whitreidtan | Sep 19, 2017 |
This is a well written book about WWII and how it affected the lives of the rich. I can promise you that you won't like the main character at the beginning of the book - she is sarcastic and rude and a real elitist who doesn't care how other people live or how the war is changing their lives. Don't let your feelings towards her, affect your decision to continue reading this book. I think that the author deliberately made her unlikable to show how she changes throughout the book. When you finish this book, you'll be glad that you read it and left with a memory of a strong female character.

The book begins in Singapore, where spoiled and pampered Lucy is living the life of luxury with little thought about the oncoming war. After a possible scandal involving her, she is exiled to London to live with an aunt that she barely knows. On the way to London, the transport ship that she is on is torpedoed and she arrives at her aunt's with none of her beautiful clothes. Her aunt's huge home is now being used by the military as a hospital and she isn't at all happy about the rules that she is forced to follow. On a whim, she decides to help a young evacuee return to London to find his mom. What should have been a one day trip, ends up taking weeks and once she gets to London, it's not the beautiful and extravagant London that she remembers. Will Lucy grow up and accept life like it is during these war years or will she continue to yearn for her extravagant and pampered lifestyle from earlier? Her decision affects not only her but other people in her world who have come to know the real Lucy and why she acts the way that she does.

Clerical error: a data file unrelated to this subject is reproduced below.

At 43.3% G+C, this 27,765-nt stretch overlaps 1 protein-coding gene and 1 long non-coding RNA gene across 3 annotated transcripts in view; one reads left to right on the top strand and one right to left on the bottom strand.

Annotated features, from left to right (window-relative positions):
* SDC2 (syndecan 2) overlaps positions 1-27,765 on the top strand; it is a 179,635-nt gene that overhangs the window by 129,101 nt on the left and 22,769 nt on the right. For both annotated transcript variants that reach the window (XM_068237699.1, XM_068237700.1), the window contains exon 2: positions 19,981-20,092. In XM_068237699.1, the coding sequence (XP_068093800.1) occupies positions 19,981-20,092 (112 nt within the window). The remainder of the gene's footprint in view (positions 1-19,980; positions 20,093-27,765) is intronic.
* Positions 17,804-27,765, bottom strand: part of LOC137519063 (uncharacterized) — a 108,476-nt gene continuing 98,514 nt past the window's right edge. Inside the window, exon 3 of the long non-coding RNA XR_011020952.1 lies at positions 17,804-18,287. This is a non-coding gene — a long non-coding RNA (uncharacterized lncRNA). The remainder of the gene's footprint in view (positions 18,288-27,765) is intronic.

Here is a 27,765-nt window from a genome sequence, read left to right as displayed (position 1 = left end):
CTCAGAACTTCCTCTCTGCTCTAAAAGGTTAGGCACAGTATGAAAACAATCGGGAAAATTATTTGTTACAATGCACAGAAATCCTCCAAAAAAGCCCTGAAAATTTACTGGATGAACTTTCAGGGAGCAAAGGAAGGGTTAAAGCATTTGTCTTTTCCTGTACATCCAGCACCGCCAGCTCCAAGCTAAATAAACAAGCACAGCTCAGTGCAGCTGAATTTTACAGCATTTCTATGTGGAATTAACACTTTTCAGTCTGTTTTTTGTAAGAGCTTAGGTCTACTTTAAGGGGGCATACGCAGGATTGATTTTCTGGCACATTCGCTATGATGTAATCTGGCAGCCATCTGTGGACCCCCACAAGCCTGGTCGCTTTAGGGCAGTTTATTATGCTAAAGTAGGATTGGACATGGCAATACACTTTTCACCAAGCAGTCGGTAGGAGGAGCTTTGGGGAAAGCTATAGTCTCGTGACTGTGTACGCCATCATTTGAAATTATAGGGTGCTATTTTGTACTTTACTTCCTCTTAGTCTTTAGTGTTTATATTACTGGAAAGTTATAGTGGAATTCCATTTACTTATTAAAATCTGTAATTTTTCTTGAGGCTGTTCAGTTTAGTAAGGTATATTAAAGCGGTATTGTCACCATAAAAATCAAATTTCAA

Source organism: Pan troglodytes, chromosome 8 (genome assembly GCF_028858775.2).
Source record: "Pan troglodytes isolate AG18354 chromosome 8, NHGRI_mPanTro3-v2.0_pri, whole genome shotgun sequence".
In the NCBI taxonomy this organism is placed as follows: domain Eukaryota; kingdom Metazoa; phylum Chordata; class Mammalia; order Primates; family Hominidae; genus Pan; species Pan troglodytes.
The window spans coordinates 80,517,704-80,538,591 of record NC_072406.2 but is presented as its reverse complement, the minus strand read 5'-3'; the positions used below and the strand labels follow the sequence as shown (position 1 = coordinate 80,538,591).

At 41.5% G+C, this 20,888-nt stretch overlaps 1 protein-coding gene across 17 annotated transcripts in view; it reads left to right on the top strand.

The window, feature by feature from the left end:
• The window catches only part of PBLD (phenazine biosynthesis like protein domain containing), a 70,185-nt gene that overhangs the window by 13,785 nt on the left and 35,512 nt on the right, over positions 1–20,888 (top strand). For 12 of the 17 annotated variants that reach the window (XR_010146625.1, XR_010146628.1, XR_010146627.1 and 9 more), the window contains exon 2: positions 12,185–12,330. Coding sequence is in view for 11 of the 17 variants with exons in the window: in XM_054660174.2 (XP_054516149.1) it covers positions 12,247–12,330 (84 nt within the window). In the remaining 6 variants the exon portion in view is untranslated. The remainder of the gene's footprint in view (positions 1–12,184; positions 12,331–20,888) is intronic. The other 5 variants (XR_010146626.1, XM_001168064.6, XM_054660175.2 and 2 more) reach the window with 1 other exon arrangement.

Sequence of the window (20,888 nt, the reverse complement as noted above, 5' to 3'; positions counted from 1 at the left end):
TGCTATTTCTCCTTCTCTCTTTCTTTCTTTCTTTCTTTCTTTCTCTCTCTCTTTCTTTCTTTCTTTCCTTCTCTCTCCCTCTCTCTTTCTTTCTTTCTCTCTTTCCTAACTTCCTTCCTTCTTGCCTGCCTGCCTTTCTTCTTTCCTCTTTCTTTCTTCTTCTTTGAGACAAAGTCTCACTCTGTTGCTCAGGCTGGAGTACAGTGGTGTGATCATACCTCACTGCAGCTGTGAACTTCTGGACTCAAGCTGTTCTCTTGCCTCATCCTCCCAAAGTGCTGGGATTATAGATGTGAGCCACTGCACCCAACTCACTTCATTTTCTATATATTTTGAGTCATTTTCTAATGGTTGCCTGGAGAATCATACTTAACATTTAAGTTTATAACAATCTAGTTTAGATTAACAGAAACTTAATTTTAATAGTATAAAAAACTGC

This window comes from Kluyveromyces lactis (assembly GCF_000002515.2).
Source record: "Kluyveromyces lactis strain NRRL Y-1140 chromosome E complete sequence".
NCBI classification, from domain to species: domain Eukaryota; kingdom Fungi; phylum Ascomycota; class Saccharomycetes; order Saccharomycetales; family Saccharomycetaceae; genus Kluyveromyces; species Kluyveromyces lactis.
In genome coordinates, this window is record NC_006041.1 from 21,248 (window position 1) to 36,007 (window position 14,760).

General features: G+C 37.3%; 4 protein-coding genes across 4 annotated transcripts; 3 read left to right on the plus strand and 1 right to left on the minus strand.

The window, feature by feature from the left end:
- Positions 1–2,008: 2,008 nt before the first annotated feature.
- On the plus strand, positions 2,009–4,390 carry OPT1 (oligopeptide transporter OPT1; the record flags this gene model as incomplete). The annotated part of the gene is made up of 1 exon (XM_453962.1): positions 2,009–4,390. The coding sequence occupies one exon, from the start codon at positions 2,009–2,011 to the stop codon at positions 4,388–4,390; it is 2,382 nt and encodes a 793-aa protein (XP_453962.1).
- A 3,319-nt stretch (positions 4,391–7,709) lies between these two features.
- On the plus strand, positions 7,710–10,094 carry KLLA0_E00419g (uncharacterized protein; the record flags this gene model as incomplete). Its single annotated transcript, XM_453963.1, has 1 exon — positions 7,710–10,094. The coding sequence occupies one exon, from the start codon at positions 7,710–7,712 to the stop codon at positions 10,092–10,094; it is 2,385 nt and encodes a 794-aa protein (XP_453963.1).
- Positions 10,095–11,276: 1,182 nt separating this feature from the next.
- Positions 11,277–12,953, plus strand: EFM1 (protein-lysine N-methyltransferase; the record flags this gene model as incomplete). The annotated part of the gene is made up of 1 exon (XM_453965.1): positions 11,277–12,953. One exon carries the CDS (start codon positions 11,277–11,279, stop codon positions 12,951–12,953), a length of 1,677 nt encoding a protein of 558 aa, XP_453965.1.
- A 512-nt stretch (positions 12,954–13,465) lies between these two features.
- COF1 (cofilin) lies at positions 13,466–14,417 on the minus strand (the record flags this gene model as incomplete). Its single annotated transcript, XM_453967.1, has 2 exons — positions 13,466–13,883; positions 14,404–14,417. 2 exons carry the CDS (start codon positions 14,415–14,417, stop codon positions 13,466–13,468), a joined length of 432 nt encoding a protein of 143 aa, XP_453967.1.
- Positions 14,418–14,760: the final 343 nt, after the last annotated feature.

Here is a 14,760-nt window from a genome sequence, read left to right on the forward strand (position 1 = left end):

This is a lovely book about the changes being brought about by war and about finding happiness no matter what you have to leave behind. ( )
  susan0316 | Sep 19, 2017 |